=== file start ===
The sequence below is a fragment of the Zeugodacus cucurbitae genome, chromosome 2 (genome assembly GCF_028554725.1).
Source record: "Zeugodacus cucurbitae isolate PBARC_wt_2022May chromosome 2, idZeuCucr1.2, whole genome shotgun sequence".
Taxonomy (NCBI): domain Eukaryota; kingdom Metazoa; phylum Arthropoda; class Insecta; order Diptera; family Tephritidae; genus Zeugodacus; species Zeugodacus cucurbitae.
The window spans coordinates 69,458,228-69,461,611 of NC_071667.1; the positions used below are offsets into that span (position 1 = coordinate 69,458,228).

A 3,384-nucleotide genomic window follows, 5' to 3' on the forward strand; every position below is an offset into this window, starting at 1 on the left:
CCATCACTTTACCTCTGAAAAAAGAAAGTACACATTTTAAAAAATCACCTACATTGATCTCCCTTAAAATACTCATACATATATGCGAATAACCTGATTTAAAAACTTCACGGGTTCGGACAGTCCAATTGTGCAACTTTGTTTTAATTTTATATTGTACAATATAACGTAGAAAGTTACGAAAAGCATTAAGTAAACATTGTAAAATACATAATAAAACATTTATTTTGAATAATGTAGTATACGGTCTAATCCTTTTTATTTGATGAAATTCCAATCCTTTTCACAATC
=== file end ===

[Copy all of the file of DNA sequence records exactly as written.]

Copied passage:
The sequence below is a fragment of the Zeugodacus cucurbitae genome, chromosome 2 (genome assembly GCF_028554725.1).
Source record: "Zeugodacus cucurbitae isolate PBARC_wt_2022May chromosome 2, idZeuCucr1.2, whole genome shotgun sequence".
Taxonomy (NCBI): domain Eukaryota; kingdom Metazoa; phylum Arthropoda; class Insecta; order Diptera; family Tephritidae; genus Zeugodacus; species Zeugodacus cucurbitae.
The window spans coordinates 69,458,228-69,461,611 of NC_071667.1; the positions used below are offsets into that span (position 1 = coordinate 69,458,228).

A 3,384-nucleotide genomic window follows, 5' to 3' on the forward strand; every position below is an offset into this window, starting at 1 on the left:
CCATCACTTTACCTCTGAAAAAAGAAAGTACACATTTTAAAAAATCACCTACATTGATCTCCCTTAAAATACTCATACATATATGCGAATAACCTGATTTAAAAACTTCACGGGTTCGGACAGTCCAATTGTGCAACTTTGTTTTAATTTTATATTGTACAATATAACGTAGAAAGTTACGAAAAGCATTAAGTAAACATTGTAAAATACATAATAAAACATTTATTTTGAATAATGTAGTATACGGTCTAATCCTTTTTATTTGATGAAATTCCAATCCTTTTCACAATC